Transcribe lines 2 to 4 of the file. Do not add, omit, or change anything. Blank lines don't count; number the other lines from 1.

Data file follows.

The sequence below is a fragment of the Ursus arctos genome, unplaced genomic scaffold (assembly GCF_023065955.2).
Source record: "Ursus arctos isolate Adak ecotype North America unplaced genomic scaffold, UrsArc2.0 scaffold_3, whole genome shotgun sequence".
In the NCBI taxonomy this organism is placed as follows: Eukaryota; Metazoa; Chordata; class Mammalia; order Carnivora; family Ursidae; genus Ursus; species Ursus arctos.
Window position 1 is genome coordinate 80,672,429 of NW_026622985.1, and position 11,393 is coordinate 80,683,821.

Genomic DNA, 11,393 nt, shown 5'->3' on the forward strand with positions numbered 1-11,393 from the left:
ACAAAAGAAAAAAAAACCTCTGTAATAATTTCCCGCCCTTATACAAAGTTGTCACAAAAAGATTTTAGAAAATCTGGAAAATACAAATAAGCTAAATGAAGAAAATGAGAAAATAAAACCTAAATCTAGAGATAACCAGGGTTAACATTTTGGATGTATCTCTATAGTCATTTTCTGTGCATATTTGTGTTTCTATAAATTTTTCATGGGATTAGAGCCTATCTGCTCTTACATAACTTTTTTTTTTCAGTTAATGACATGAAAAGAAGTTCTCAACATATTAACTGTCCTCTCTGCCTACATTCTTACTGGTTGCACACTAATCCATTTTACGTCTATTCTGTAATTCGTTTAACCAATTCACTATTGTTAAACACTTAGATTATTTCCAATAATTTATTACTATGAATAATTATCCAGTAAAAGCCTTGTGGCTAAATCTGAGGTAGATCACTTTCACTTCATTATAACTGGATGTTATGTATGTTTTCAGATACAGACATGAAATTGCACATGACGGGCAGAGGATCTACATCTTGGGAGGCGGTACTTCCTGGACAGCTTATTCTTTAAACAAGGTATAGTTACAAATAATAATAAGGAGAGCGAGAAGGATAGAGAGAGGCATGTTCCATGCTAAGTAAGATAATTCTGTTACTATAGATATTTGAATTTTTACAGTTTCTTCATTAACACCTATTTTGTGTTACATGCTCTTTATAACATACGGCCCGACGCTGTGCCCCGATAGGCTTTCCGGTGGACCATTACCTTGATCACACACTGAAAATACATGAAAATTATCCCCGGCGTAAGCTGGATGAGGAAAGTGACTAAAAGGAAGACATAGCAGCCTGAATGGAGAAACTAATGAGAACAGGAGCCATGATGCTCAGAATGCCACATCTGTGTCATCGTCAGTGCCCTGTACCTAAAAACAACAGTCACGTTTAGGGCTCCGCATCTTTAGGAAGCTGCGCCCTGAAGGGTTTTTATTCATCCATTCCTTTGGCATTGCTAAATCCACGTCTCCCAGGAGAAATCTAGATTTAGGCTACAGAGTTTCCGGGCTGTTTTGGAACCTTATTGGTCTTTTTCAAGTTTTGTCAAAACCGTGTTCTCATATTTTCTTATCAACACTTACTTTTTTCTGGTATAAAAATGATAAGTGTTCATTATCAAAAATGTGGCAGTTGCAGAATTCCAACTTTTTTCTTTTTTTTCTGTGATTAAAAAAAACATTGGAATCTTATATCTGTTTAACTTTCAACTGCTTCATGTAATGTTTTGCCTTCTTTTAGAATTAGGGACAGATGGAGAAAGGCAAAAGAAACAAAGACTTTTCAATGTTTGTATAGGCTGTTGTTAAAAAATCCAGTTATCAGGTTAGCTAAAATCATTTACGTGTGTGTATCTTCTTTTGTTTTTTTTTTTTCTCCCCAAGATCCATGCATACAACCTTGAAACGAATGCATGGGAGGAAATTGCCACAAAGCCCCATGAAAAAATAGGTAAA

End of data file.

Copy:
Source record: "Ursus arctos isolate Adak ecotype North America unplaced genomic scaffold, UrsArc2.0 scaffold_3, whole genome shotgun sequence".
In the NCBI taxonomy this organism is placed as follows: Eukaryota; Metazoa; Chordata; class Mammalia; order Carnivora; family Ursidae; genus Ursus; species Ursus arctos.
Window position 1 is genome coordinate 80,672,429 of NW_026622985.1, and position 11,393 is coordinate 80,683,821.